• A lot of calculations come down to ease of use. Market Cap is used because it is so readily available and because book value of equity doesn't necessarily give an accurate picture. You want the most accurate estimate of what a company is currently worth and the current value of their assets can differ considerably from their initial book value. Also, book values are often just estimates by management (especially when it comes to intangible assets), whereas market cap is an estimate based on the combined opinion of every market participant.

No one is saying you HAVE to value debt at historical prices, but often times it's a lot easier. Corporate bonds trade almost exclusively through dealers, not on exchanges like stocks. They are far less liquid and therefore it is often difficult to find accurate market prices for every single debt instrument a company has issued. A large company can have hundreds of different debt issuance's all at different prices. If more accurate numbers are available, then you can make an adjustment to the equation to reflect that. Adjustments can be made to market cap as well if you feel more accurate information is available. It's often more of an art than a science.
• In what way is the EV different from the (operational) assets of the company? At , Sal circles the operation's assets as if they are the EV, but later on the EV is worth much more in both restaurants.

Also, Sal says at that the conundrum is how could the small equity on the right be valued higher than the large equity on the left. To me, it looks like people are looking forward to the large growth that comes from paying off the debt, which is why they're willing to pay the same P/E ratio. What's my mistake?
• The enterprise value is the value to buy the entire company. If you buy an entire company you get all the assets and are responsible for all the liabilities. So, you start with the market cap (the value of all the equity). Then you add debt and preferred shares because if you bought the company you'd also be responsible for paying these liabilities. You subtract the cash because if you bought a company with cash and received the cash the company already had, it would cancel each other out.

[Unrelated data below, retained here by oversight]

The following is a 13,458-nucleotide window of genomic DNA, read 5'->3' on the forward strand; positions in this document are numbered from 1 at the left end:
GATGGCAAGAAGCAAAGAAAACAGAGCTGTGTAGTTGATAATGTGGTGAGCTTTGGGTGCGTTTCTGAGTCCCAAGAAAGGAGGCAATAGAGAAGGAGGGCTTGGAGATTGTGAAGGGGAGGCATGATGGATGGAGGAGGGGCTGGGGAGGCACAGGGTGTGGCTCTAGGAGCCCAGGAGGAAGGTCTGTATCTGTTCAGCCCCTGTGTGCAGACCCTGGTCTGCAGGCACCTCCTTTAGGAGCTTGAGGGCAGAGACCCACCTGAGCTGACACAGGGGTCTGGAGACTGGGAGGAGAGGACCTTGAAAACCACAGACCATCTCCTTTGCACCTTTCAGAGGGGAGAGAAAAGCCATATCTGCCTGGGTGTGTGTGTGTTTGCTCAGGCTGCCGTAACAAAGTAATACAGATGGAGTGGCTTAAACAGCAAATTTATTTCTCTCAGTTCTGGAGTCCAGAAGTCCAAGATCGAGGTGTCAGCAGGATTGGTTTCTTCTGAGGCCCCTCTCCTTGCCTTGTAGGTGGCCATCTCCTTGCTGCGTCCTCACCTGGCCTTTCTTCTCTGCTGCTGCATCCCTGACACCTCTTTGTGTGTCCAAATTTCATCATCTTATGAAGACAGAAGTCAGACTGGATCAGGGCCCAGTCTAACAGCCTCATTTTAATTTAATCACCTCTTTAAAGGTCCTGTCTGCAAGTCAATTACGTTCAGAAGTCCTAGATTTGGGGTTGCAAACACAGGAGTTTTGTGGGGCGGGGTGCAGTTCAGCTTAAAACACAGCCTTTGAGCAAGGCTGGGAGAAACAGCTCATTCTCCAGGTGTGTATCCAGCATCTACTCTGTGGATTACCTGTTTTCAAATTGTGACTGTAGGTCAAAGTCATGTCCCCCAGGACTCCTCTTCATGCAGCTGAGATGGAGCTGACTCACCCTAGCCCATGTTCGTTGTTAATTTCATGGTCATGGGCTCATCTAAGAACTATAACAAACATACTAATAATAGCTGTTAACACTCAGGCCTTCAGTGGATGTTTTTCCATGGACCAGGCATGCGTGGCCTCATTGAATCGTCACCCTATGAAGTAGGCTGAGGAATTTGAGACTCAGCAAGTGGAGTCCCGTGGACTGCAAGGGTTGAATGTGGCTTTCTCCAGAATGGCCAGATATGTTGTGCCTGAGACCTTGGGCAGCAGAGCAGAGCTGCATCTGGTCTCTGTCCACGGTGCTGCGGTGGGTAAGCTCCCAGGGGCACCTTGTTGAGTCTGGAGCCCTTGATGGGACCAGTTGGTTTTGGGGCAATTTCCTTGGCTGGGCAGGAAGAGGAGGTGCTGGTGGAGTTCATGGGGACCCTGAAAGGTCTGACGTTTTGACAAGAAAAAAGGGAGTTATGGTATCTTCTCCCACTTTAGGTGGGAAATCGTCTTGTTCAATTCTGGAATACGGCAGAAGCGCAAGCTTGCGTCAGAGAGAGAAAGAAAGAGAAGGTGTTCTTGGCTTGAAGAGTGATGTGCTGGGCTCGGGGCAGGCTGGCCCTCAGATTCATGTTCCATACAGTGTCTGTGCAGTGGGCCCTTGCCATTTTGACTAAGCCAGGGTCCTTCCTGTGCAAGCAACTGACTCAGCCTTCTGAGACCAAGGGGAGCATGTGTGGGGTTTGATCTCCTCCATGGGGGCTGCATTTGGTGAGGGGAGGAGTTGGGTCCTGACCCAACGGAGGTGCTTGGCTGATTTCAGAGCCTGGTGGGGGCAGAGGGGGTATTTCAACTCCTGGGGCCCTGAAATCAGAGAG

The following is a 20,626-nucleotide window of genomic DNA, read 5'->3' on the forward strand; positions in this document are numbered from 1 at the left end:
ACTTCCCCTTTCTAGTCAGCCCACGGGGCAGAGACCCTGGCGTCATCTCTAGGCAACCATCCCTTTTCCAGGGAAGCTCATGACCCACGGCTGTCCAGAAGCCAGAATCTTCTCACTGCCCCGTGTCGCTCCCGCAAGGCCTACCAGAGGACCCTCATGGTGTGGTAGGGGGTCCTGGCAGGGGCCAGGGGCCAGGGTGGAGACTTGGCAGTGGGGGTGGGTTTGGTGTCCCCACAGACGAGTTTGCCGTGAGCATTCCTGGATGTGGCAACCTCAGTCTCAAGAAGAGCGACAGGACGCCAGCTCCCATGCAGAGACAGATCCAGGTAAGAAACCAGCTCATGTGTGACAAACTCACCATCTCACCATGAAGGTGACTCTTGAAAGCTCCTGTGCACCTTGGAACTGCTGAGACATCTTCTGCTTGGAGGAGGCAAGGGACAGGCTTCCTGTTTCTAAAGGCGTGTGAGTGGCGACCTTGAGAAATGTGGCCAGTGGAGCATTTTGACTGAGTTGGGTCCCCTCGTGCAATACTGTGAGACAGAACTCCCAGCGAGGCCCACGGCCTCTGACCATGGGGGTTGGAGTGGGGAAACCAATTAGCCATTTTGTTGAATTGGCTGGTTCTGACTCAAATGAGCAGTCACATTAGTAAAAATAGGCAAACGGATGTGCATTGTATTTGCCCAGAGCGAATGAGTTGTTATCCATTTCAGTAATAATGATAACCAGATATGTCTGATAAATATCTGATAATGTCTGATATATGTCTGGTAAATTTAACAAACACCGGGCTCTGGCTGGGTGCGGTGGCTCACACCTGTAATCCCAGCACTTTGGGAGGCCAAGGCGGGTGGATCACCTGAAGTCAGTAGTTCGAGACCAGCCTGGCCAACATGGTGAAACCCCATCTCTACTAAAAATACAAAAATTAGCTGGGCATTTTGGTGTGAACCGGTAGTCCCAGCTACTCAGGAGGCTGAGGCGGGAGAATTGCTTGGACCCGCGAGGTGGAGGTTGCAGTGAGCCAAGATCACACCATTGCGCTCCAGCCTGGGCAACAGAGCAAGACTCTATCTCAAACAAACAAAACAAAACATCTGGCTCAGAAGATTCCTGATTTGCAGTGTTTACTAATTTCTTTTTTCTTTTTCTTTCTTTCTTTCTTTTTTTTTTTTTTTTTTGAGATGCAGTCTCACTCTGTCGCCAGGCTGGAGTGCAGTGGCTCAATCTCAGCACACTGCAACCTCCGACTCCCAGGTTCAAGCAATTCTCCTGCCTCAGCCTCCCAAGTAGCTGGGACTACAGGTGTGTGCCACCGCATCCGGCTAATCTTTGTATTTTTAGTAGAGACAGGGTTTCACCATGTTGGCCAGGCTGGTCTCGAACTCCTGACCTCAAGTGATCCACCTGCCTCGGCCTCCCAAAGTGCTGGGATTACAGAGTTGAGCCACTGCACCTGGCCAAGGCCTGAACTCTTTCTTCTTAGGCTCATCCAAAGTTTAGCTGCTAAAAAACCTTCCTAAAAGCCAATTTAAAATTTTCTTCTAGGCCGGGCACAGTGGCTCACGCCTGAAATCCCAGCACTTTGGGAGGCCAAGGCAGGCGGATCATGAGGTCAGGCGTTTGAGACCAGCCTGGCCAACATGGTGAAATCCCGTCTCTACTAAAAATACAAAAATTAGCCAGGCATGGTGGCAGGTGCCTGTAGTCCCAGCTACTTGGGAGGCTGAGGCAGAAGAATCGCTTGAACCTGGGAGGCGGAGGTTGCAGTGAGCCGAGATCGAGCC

Operating assets are different because they are just the assets that are used to generate profits during normal business operations. They don't factor in any of the debt you'd be responsible for paying if you took over the entire company.

In the P/E ratio (price / earnings per share) the denominator is calculated using net income, which is the bottom line on the income statement after taxes and interest payments. If a company has a lot of debt, the interest on their debt is an expense on the income statement which lowers net income and therefore lowers earnings per share. If the denominator in the P/E ratio falls, the P/E ratio increases. So, when two company's are identical in every way, except one has some debt, the company with debt will have a higher P/E ratio. Therefore it is also possible for a smaller company that has some debt to have the same P/E ratio as a larger company with no debt. This is just an accounting metric and has nothing to do with investor expectations. But it goes to show why it is difficult to use P/E ratios to compare two companies with different levels of debt and equity.
• I don't understand. If the P/E was "bad" because it rated two completely different companies (one completely unleveraged, and the other completely leveraged) the same (actually - Sal just decided it's 10 for both), how come the EV is better, when it gives an allmost identical rating to the same companies (200 vs. 190)?
• EV and P/E value different things. P/E values the equity. EV values the whole company.
• I need some help understanding leverage at the beginning of this video and in the last. At point
I understand that in relation to the equity of the company the business is leverage; the value of the assets for company B is 10x the equity whereas company A has no leverage. I understand that the return on equity for the second company will be much larger because of this leverage.
What I'm unclear with is how a given % growth in the top line of company B translates to a greater % growth in the bottom line than it does in company A.

Ex : Op Income grows by 15% for both companies. This translates to a 15% growth in profit for company A and a 16.7% growth for company B. Is this because of the advantage of tax deductibility of the interest expense? I feel like I'm missing something obvious.
Thanks
• It's because the interest that company B pays does not increase as its top line increases. A higher proportion of B's total costs are fixed than is true for A. More fixed cost means higher percentage growth as top line grows.

The tax deductibility reduces the cost of the debt but it does not change from year to year so it has nothing to do with the growth rate.